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Baker's Dozen

Corrupting Sonic DNA: Moby's Favourite Albums
Luke Turner , September 24th, 2013 08:18

Moby talks Luke Turner through his formative musical influences, from Nick Drake and OMD to the sound of New York via Suicide, Silver Apples, Eric B & Rakim and Public Enemy

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Nick Drake - Bryter Layter
I mentioned Johnny's record store, and as well as Suicide, which is ironic considering he killed himself, he got me to listen to Nick Drake. This is such a perfect record, the songs are perfect, the singing's perfect, the instrumentation (even though Phil Collins plays on the songs) is perfect. It was one of those records that didn't need any explaining. I walked in, it was playing, and I asked 'what's this?', I thought it maybe was a Cat Stevens b-side. He told me it was Nick Drake and that I should buy it and he gave me a discount on the record because he was such an evangelist for it, and thought it was one of the best records ever made and that people needed to learn about Nick Drake.

I took it home and fell in love with it. It's been a constant for me ever since. I can't imagine a month of my life that's gone by that I've not listened to it.

The funniest experience was the first real tour I did, in 1991, with the band The Shamen. It was the first electronic music rave tour of the States, and at the time I didn't drink, I didn't do drugs, I was a very naive little kid and I was on tour with the Shamen, who were all really partying quite hard. I think we liked and respected each other, but we didn't really have anything in common apart from a shared love of electronic music. One day I was in the back of the lounge listening to Nick Drake's Bryter Layter and the singer came back and you could see his face lit up, and you could see he was a huge Nick Drake fan. We bonded over that.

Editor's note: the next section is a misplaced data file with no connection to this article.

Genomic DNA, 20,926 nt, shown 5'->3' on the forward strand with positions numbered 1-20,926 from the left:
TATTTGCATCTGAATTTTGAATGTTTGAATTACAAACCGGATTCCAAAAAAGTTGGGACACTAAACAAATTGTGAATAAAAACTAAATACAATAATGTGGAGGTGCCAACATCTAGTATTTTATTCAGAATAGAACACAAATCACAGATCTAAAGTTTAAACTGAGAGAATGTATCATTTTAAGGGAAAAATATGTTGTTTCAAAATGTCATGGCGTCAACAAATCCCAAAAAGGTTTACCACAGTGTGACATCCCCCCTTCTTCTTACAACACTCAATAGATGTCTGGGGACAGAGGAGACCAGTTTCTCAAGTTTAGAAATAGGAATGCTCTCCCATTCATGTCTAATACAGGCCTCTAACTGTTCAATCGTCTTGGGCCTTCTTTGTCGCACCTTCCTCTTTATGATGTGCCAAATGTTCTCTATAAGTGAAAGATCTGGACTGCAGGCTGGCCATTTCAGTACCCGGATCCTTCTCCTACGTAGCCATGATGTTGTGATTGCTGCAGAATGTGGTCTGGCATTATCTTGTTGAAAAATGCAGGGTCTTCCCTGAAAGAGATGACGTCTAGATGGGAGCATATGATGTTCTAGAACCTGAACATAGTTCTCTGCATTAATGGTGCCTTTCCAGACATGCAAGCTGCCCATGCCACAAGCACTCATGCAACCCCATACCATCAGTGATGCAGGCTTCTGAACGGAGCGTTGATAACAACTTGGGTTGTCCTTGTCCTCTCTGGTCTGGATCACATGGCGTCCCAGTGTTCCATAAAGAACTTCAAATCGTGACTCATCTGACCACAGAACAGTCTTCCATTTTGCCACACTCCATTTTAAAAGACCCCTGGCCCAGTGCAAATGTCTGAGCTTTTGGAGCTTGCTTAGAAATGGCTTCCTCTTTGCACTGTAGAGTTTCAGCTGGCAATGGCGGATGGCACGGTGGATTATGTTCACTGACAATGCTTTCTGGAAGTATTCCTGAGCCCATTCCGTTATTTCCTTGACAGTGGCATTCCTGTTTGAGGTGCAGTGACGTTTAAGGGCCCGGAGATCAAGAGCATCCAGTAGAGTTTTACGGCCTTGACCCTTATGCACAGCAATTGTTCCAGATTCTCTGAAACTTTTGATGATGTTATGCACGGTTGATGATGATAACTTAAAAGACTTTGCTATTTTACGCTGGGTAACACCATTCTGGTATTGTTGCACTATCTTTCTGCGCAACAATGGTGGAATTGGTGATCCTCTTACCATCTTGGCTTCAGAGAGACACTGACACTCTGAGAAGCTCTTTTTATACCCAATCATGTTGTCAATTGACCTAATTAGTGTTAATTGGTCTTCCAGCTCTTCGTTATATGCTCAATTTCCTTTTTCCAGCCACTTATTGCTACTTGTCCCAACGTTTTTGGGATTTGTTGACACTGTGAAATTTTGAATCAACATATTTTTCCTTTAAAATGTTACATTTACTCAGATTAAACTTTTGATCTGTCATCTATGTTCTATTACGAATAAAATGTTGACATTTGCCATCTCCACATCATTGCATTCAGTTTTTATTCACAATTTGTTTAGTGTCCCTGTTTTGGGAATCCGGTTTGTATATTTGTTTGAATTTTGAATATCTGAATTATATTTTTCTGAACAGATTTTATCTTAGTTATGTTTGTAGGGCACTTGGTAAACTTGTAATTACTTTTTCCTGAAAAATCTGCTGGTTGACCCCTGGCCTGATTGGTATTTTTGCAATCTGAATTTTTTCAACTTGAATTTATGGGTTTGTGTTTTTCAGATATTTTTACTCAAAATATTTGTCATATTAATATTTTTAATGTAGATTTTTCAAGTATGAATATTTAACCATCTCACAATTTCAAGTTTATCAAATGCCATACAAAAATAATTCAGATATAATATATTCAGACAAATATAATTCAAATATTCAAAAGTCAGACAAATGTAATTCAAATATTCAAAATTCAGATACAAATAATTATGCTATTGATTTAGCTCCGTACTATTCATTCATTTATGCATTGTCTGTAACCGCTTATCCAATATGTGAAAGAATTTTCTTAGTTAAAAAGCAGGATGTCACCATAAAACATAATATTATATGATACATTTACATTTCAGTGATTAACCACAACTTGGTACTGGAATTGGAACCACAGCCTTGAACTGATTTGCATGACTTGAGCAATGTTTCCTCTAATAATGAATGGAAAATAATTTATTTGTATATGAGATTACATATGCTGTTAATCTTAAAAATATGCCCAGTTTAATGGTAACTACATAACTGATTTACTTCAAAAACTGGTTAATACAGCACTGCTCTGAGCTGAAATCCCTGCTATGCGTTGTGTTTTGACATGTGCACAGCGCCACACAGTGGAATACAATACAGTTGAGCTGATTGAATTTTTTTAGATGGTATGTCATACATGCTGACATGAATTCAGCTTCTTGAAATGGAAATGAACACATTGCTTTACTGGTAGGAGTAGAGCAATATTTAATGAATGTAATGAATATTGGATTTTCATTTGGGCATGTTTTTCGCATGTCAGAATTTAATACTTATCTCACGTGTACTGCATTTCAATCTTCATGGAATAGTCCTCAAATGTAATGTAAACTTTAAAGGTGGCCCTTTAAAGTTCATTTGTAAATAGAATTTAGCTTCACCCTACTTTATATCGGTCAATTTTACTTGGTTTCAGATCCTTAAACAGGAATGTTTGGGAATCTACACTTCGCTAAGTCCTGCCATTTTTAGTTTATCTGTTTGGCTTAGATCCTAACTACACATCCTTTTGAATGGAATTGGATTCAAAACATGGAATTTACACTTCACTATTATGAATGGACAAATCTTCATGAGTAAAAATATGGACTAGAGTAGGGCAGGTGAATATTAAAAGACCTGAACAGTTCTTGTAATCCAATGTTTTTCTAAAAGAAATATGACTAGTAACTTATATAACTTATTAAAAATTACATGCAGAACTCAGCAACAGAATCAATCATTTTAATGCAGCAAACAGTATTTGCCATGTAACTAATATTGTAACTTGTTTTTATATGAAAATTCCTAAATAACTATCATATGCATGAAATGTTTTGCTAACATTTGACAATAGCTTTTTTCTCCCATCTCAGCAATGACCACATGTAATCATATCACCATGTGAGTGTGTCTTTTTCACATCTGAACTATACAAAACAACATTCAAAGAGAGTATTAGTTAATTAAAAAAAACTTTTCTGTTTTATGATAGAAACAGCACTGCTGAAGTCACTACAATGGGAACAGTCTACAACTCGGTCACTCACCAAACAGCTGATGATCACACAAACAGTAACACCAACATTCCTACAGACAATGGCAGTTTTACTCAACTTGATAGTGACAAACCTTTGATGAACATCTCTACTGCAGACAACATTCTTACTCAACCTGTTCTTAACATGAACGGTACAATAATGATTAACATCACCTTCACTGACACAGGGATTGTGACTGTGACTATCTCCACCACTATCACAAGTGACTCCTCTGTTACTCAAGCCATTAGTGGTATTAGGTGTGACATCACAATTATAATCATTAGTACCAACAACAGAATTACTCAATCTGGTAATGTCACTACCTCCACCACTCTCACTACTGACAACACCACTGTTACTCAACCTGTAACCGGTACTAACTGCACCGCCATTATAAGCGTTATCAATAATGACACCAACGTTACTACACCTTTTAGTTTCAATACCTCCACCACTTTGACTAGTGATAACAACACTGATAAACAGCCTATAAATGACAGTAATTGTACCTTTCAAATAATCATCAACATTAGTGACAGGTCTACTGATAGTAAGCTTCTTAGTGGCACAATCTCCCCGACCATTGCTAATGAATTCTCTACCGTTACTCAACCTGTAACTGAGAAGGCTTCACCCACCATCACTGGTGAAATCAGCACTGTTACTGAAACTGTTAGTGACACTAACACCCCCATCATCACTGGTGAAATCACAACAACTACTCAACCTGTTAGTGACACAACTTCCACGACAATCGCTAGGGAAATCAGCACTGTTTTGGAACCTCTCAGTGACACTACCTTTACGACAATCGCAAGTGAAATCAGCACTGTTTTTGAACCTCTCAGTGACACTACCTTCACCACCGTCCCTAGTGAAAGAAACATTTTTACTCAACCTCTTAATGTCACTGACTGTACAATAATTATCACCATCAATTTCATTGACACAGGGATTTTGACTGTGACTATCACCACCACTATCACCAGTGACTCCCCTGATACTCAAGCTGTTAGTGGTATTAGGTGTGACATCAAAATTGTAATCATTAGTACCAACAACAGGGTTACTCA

The next tour I did was with the Prodigy and Richie Hawtin, and the one after that was with Orbital and the Aphex Twin. During these tours there was a rave scene in the early 90s, but compared to the UK it was much smaller. It certainly existed. One of the reasons why the rave scene in the States is how it is, is because a lot of the people involved do way too many drugs. You get these DJs and performers who get really into the rave scene and then do more drugs in one night than most human beings should in a lifetime, so the burn-out rate is pretty high.

In 1996 I was dating this raver girl, and she had gone out and did three hits of ecstasy, three hits of ketamine, some acid and crystal meth and I just remember thinking 'how can your body handle that?' But I guess if you're 19 years old it can handle it for a little while. Definitely that type of drug use led to a lot of people burning out.


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